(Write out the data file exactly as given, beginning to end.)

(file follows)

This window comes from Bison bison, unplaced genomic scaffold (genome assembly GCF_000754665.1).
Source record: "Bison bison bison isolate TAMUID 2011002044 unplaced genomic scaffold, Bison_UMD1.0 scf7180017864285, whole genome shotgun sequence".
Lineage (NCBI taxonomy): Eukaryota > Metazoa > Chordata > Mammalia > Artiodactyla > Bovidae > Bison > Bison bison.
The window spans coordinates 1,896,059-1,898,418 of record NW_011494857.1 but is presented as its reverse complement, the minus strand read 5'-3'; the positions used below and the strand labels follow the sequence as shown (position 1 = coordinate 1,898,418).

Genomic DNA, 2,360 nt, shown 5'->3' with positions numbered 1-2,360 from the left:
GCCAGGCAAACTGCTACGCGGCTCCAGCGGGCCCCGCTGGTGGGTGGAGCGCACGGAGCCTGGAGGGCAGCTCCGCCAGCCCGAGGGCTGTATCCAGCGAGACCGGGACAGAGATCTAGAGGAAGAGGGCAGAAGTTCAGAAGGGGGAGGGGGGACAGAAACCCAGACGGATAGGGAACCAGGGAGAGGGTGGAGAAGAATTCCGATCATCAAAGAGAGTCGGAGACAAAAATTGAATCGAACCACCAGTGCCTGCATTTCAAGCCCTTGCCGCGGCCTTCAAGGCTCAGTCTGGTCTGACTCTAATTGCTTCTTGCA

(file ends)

This window comes from Bison bison, unplaced genomic scaffold (genome assembly GCF_000754665.1).
Source record: "Bison bison bison isolate TAMUID 2011002044 unplaced genomic scaffold, Bison_UMD1.0 scf7180017864285, whole genome shotgun sequence".
Lineage (NCBI taxonomy): Eukaryota > Metazoa > Chordata > Mammalia > Artiodactyla > Bovidae > Bison > Bison bison.
The window spans coordinates 1,896,059-1,898,418 of record NW_011494857.1 but is presented as its reverse complement, the minus strand read 5'-3'; the positions used below and the strand labels follow the sequence as shown (position 1 = coordinate 1,898,418).

Genomic DNA, 2,360 nt, shown 5'->3' with positions numbered 1-2,360 from the left:
GCCAGGCAAACTGCTACGCGGCTCCAGCGGGCCCCGCTGGTGGGTGGAGCGCACGGAGCCTGGAGGGCAGCTCCGCCAGCCCGAGGGCTGTATCCAGCGAGACCGGGACAGAGATCTAGAGGAAGAGGGCAGAAGTTCAGAAGGGGGAGGGGGGACAGAAACCCAGACGGATAGGGAACCAGGGAGAGGGTGGAGAAGAATTCCGATCATCAAAGAGAGTCGGAGACAAAAATTGAATCGAACCACCAGTGCCTGCATTTCAAGCCCTTGCCGCGGCCTTCAAGGCTCAGTCTGGTCTGACTCTAATTGCTTCTTGCA